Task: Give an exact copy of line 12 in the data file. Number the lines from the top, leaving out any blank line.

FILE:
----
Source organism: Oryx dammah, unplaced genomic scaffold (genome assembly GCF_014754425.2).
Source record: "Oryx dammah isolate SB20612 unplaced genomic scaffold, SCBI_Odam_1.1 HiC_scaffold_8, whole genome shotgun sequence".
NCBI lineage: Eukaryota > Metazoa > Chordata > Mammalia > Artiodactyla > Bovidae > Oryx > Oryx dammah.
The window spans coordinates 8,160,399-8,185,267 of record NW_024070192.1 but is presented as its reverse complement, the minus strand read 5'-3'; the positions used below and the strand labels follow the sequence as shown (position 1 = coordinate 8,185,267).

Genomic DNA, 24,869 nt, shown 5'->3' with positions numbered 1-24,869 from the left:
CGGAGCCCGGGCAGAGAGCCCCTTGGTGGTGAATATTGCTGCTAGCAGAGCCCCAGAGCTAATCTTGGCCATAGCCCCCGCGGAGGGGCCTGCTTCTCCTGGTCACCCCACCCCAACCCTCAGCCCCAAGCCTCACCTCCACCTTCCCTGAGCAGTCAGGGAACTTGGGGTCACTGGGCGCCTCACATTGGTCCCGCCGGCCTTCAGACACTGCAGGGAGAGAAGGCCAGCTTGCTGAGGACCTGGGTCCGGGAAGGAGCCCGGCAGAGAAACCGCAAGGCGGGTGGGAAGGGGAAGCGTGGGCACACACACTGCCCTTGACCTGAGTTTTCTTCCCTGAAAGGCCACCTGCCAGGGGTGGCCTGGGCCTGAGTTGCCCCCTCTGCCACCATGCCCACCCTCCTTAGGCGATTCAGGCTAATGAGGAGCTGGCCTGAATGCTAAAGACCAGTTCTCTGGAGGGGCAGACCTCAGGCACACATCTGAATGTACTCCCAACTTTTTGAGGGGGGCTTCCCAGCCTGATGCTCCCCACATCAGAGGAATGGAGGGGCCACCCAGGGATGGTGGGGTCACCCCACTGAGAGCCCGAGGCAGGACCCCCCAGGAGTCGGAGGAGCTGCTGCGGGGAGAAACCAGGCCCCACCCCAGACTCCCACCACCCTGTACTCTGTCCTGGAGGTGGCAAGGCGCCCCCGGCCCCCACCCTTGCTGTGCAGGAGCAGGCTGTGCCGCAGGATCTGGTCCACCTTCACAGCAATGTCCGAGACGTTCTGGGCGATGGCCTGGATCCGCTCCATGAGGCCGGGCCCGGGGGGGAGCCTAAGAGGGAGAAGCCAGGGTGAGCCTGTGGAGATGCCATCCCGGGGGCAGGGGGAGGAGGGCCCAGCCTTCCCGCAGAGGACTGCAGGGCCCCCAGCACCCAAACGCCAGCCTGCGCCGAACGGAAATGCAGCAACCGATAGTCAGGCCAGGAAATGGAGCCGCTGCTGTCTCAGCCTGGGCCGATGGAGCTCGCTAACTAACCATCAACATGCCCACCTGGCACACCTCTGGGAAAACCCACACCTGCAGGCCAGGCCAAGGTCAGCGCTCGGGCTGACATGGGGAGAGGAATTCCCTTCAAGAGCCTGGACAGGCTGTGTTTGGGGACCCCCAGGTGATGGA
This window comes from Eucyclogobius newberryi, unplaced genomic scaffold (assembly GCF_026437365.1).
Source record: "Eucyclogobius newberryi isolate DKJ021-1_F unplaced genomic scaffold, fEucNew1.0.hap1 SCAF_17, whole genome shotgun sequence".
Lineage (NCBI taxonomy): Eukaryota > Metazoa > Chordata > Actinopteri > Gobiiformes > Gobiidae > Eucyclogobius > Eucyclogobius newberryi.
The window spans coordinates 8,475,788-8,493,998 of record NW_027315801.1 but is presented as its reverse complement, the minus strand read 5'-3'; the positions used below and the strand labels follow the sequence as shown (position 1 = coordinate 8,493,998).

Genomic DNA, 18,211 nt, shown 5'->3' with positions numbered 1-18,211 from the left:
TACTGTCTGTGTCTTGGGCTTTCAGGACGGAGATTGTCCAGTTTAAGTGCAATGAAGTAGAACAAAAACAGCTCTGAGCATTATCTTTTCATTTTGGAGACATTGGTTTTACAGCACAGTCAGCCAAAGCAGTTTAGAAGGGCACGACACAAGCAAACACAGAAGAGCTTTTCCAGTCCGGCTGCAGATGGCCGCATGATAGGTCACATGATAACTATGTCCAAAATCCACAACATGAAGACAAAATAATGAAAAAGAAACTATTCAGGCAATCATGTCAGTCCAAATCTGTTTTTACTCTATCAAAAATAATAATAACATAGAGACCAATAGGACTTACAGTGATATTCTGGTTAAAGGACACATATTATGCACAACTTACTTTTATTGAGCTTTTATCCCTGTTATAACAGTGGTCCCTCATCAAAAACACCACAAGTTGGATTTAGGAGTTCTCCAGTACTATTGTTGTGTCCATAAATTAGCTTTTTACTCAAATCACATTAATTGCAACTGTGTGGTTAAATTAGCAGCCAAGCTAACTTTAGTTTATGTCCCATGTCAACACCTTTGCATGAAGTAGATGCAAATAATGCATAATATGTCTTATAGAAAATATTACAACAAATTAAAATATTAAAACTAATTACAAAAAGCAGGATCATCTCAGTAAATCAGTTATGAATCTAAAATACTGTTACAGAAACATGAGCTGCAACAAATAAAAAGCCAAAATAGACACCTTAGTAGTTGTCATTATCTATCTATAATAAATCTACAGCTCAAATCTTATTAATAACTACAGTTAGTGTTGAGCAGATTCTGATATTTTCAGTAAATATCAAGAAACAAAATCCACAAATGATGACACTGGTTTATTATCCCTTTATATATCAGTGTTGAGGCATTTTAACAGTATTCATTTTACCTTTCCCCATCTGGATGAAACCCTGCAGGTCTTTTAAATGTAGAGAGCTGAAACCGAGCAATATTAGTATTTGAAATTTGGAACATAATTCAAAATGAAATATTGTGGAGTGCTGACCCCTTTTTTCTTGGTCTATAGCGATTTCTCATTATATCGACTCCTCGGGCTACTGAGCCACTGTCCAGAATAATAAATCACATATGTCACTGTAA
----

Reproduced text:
TACTGTCTGTGTCTTGGGCTTTCAGGACGGAGATTGTCCAGTTTAAGTGCAATGAAGTAGAACAAAAACAGCTCTGAGCATTATCTTTTCATTTTGGAGACATTGGTTTTACAGCACAGTCAGCCAAAGCAGTTTAGAAGGGCACGACACAAGCAAACACAGAAGAGCTTTTCCAGTCCGGCTGCAGATGGCCGCATGATAGGTCACATGATAACTATGTCCAAAATCCACAACATGAAGACAAAATAATGAAAAAGAAACTATTCAGGCAATCATGTCAGTCCAAATCTGTTTTTACTCTATCAAAAATAATAATAACATAGAGACCAATAGGACTTACAGTGATATTCTGGTTAAAGGACACATATTATGCACAACTTACTTTTATTGAGCTTTTATCCCTGTTATAACAGTGGTCCCTCATCAAAAACACCACAAGTTGGATTTAGGAGTTCTCCAGTACTATTGTTGTGTCCATAAATTAGCTTTTTACTCAAATCACATTAATTGCAACTGTGTGGTTAAATTAGCAGCCAAGCTAACTTTAGTTTATGTCCCATGTCAACACCTTTGCATGAAGTAGATGCAAATAATGCATAATATGTCTTATAGAAAATATTACAACAAATTAAAATATTAAAACTAATTACAAAAAGCAGGATCATCTCAGTAAATCAGTTATGAATCTAAAATACTGTTACAGAAACATGAGCTGCAACAAATAAAAAGCCAAAATAGACACCTTAGTAGTTGTCATTATCTATCTATAATAAATCTACAGCTCAAATCTTATTAATAACTACAGTTAGTGTTGAGCAGATTCTGATATTTTCAGTAAATATCAAGAAACAAAATCCACAAATGATGACACTGGTTTATTATCCCTTTATATATCAGTGTTGAGGCATTTTAACAGTATTCATTTTACCTTTCCCCATCTGGATGAAACCCTGCAGGTCTTTTAAATGTAGAGAGCTGAAACCGAGCAATATTAGTATTTGAAATTTGGAACATAATTCAAAATGAAATATTGTGGAGTGCTGACCCCTTTTTTCTTGGTCTATAGCGATTTCTCATTATATCGACTCCTCGGGCTACTGAGCCACTGTCCAGAATAATAAATCACATATGTCACTGTAA